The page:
steamed tofu with yam, gingko nuts, and potato

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Creamy tofu and a duo of creamy starches from the nuts and potato combined for a rather savory, earthy mix.

With the first few dishes done, we moved on to tempura service.

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fried shrimp heads

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Light and crunchy, these were quite nice.

shrimp

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Next up was a pair of shrimp – one was eaten with a squirt of fresh sudachi juice while the other with the more traditional dashi-based dipping sauce. I liked them both, complementing the hot, sweet flesh of the shrimp. The batter was light, crisp, and not at all oily.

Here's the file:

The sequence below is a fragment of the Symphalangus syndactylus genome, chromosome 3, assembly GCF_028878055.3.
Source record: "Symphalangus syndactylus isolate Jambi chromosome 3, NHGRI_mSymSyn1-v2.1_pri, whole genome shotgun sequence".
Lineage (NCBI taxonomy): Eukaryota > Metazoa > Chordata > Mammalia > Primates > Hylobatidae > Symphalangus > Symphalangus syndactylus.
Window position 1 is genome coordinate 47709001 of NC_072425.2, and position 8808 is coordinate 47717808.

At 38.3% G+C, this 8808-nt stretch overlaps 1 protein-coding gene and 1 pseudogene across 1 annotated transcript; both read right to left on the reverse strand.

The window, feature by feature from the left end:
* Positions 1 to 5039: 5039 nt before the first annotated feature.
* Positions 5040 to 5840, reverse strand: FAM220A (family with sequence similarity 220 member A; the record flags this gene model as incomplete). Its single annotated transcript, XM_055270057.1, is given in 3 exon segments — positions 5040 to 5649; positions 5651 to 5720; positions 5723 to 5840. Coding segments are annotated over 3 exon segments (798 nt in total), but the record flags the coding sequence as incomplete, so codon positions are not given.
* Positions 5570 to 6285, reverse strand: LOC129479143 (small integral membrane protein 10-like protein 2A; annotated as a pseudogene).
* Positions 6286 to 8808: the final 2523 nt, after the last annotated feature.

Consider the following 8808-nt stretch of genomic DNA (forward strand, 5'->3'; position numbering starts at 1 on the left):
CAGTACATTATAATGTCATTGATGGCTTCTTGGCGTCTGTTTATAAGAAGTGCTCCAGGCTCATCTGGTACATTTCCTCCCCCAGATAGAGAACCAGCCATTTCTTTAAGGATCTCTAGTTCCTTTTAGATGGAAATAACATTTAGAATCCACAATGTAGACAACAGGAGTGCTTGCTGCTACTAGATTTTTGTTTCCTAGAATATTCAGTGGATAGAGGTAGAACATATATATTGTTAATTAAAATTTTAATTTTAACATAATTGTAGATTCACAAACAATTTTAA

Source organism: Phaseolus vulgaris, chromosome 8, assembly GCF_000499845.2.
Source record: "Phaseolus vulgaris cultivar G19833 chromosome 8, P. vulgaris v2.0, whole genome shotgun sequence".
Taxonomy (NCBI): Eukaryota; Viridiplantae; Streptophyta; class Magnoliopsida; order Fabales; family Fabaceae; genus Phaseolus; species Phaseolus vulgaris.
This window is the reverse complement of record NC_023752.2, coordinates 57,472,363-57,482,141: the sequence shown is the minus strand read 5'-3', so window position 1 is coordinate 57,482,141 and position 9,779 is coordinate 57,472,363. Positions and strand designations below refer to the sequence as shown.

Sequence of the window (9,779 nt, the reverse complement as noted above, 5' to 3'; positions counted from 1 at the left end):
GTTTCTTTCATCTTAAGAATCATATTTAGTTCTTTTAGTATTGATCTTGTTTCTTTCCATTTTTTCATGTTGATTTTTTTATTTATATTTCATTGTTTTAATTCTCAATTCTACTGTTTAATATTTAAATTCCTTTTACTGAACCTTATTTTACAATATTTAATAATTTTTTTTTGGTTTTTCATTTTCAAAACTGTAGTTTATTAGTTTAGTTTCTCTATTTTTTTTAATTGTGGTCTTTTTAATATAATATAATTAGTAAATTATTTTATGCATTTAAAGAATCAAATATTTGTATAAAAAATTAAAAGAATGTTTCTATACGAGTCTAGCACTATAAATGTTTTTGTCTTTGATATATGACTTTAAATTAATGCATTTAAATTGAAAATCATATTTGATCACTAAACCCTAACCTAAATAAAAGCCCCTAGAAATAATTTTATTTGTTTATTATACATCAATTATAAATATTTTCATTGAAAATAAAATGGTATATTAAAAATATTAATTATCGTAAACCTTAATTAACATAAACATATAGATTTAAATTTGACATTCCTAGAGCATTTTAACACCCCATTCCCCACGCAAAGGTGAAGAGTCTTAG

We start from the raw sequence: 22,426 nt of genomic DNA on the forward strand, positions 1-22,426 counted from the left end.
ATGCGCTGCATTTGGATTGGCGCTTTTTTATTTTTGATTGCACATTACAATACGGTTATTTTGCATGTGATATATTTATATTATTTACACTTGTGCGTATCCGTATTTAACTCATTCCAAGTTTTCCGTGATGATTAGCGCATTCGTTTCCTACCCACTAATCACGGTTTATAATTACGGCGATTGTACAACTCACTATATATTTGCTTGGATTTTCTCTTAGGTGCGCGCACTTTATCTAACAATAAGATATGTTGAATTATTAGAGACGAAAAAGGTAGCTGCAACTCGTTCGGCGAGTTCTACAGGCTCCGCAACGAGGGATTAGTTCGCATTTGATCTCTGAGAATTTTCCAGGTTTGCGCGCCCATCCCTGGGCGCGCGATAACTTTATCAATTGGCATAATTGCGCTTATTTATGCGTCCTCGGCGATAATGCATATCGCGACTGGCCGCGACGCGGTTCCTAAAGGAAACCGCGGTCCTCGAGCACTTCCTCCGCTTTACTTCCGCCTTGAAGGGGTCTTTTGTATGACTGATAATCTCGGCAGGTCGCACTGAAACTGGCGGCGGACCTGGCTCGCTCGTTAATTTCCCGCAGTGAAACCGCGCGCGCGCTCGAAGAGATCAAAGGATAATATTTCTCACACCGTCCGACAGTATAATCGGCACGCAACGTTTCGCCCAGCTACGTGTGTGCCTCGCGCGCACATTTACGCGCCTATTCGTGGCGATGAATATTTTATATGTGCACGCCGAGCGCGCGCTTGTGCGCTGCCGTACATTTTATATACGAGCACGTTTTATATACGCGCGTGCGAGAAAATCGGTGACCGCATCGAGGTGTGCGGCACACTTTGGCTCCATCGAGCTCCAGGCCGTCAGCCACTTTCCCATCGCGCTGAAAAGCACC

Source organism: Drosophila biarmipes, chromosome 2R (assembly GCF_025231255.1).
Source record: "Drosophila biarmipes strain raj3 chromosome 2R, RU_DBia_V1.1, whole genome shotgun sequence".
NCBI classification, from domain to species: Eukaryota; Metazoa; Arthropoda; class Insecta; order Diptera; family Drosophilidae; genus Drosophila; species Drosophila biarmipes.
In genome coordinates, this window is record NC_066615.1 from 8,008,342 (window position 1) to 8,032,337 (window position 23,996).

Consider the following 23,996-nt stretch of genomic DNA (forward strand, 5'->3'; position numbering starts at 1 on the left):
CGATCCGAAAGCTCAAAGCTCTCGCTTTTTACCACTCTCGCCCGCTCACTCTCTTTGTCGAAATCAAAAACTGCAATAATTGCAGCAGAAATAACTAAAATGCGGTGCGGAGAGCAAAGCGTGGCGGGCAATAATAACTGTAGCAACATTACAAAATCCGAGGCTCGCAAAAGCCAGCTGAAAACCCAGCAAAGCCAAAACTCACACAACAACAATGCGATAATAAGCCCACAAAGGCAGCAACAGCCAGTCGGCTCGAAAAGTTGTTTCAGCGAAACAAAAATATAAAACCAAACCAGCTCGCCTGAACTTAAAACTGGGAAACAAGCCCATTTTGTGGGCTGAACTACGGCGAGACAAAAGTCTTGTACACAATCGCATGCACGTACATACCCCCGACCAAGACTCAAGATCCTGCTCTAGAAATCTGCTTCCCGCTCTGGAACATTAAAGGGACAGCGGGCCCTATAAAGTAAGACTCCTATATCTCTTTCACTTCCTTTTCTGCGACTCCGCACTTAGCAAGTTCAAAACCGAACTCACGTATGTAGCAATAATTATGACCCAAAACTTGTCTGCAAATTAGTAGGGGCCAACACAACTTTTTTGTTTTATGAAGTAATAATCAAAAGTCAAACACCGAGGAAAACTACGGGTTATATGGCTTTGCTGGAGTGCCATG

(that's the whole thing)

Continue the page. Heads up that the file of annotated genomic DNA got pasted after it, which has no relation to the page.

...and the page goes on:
asparagus

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Huge spears of asparagus from Australia were fried then cut. These were quite flavorful, almost juicy, with a nice crunch.

shiitake mushroom

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The tender shiitake mushroom was next with its characteristic woody, earthy flavor.

kisu

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This flat white fish was cooked well, moist with a pretty light flavor.

chestnut

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This tasted kind of like a roasted chestnut on the inside, with a hearty creamy texture.

lotus root

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I found this lotus root to be a highlight. I thought it was perfectly cooked, with a crispy texture, and a sort of earthy sweetness.

megochi

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This white fish had a stronger flavor than the kisu, along with a denser flesh. Still tasty though.

eggplant

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Soft and juicy, almost mushy on the inside. Good flavor.

uni with shiso